How to Make a Terrarium

Note: This column was published in the Barrow Journal on March 27, 2013.

If you’re eager to plant some greenery, but you’re still waiting for the threat of frost to pass, you might enjoy making a terrarium for inside the house. My plant-loving six-year-old found instructions in First Nature Activity Book by DK Publishing, and he asked if we could make one. I didn’t see why not.

Luckily for me, it’s fairly simple to make.  Here’s what you need: a clear container with a wide neck and an air-tight cover, small pebbles, charcoal, peat-based potting soil, small ferns, different types of moss, lichen-covered twigs or bark.

We had the charcoal, and we had plenty of moss, lichen and small ferns growing in shady spots in our yard, but we didn’t have the other ingredients. At the garden store, I bought a bag of pebbles and the peat-based potting soil. At the pet store, I found a medium-sized Kritter Keeper, and I lined the top with cellophane to make it airtight. A decorative glass container would be prettier but more expensive, or you could easily use an old aquarium.

When you let the kids do the work, they have fun cleaning up after themselves. (Sometimes.)

First, line the bottom of the container with enough pebbles to cover it evenly.  The pebbles are there for drainage. Next, add a layer of charcoal. We put in a fairly thin layer, but we covered the pebbles completely and evenly.

This is not the way I recommend you put in the charcoal. By pouring it in, it covered the walls with black soot and we had to clean them. Just be more careful.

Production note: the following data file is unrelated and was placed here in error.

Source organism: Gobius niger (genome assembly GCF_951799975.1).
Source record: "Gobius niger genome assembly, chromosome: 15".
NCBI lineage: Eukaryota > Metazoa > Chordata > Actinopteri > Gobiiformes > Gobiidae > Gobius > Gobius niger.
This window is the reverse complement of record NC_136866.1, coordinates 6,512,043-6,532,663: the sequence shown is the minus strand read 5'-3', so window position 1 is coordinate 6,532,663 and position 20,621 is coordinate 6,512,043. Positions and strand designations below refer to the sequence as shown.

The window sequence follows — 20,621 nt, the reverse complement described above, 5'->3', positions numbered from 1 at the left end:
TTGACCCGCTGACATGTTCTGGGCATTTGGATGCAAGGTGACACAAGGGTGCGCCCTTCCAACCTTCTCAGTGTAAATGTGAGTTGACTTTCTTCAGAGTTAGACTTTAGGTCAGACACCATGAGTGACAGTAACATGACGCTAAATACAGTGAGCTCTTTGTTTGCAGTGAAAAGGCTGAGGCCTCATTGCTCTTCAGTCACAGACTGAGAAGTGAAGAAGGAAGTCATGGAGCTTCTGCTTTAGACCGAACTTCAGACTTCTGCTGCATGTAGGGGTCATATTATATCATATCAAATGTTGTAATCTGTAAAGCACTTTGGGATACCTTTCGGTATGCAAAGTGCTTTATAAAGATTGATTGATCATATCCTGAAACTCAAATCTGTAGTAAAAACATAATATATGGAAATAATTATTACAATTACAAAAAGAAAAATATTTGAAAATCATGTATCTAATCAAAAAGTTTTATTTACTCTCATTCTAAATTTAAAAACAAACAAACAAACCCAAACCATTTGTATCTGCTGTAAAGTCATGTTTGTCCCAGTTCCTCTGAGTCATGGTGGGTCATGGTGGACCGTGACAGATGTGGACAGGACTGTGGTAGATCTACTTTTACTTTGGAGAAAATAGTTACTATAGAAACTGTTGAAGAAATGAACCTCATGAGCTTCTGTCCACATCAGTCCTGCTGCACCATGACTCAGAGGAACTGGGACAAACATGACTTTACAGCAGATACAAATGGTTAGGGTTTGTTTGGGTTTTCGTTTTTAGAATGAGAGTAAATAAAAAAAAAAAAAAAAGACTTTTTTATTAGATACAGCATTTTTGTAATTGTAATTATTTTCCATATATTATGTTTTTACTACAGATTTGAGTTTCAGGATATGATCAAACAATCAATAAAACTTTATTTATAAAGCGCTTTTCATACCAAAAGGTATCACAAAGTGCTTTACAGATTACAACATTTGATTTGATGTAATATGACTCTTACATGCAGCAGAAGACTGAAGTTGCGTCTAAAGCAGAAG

My six-year-old had fun when I put some pieces of charcoal in a baggie and let him pound them on the sidewalk with a hammer to break them into tiny pieces.  The charcoal is supposed to act as a filter, keeping the terrarium smelling good. I have read different opinions online about whether it’s needed or not, but for a closed terrarium, it’s probably a good idea.

Next, add a thick layer of the peat-based potting soil, but leave plenty of space for the plants. Now the terrarium is ready for the plants.

We had to do some trimming.

We found all our plants in our yard. There was a small, pretty wild plant growing next to our house under the monkey grass, and I never had the heart to pull it out. I thought we’d give it a chance in the terrarium even though I have no idea what it is.

I also found an offshoot of some Japanese painted fern, which I had planted years ago near our front porch.  My six-year-old and three-year-old had a great time going around the yard collecting moss – much more than we needed.  We also found a small piece of bark with lichen growing on it.

As we arranged the plants inside the terrarium, I decided my son needed a lesson in garden design so that he wouldn’t crowd everything together. Later, I also read that we shouldn’t put too much moss into the terrarium so that the moss doesn’t overpower the small plants.

Once the terrarium is finished, you need to water it well, but after that, you only need to use a spray bottle once in a while to mist the plants and soil. Keep the lid open until the sides of the container have no more water droplets on them, and then shut it tight.

The terrarium needs to sit in a well-lit area, but no direct sunlight should fall on it.  Remember, these are shade plants.  Fertilizer isn’t needed either.  You don’t want the plants to grow too big, and when they start to get too big or the leaves touch the sides of the container, you’ll need to trim them.

After a few days, I noticed our plants looked a little brown and yellow, so I snipped off those leaves and hoped for the best.  Now, it’s looking good, and I’ve noticed some new growth on the wild, unidentified plant and the moss!

This was a fun, easy project, and it’s a perfect for children who enjoy planting or who are learning about plants.

Have you ever made a terrarium? 

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